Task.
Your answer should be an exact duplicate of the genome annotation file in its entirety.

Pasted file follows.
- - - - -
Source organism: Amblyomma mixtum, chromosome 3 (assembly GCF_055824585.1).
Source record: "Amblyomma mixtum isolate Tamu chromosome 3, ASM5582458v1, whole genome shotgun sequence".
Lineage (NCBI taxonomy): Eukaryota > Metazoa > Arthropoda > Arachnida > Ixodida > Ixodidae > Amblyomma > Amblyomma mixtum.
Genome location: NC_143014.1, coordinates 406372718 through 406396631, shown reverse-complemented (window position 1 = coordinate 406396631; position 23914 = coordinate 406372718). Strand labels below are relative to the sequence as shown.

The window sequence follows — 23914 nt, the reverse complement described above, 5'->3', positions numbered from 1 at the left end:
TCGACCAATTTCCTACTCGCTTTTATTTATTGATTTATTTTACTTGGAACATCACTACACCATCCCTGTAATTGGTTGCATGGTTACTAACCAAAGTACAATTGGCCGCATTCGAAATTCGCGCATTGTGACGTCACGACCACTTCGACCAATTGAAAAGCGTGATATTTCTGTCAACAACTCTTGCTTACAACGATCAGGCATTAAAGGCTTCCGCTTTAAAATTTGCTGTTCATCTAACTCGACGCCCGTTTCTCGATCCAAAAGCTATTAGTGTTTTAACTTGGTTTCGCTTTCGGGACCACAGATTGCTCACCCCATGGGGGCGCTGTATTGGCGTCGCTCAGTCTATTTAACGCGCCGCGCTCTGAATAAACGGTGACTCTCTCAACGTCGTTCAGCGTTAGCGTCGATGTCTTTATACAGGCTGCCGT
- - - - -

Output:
Source organism: Amblyomma mixtum, chromosome 3 (assembly GCF_055824585.1).
Source record: "Amblyomma mixtum isolate Tamu chromosome 3, ASM5582458v1, whole genome shotgun sequence".
Lineage (NCBI taxonomy): Eukaryota > Metazoa > Arthropoda > Arachnida > Ixodida > Ixodidae > Amblyomma > Amblyomma mixtum.
Genome location: NC_143014.1, coordinates 406372718 through 406396631, shown reverse-complemented (window position 1 = coordinate 406396631; position 23914 = coordinate 406372718). Strand labels below are relative to the sequence as shown.

The window sequence follows — 23914 nt, the reverse complement described above, 5'->3', positions numbered from 1 at the left end:
TCGACCAATTTCCTACTCGCTTTTATTTATTGATTTATTTTACTTGGAACATCACTACACCATCCCTGTAATTGGTTGCATGGTTACTAACCAAAGTACAATTGGCCGCATTCGAAATTCGCGCATTGTGACGTCACGACCACTTCGACCAATTGAAAAGCGTGATATTTCTGTCAACAACTCTTGCTTACAACGATCAGGCATTAAAGGCTTCCGCTTTAAAATTTGCTGTTCATCTAACTCGACGCCCGTTTCTCGATCCAAAAGCTATTAGTGTTTTAACTTGGTTTCGCTTTCGGGACCACAGATTGCTCACCCCATGGGGGCGCTGTATTGGCGTCGCTCAGTCTATTTAACGCGCCGCGCTCTGAATAAACGGTGACTCTCTCAACGTCGTTCAGCGTTAGCGTCGATGTCTTTATACAGGCTGCCGT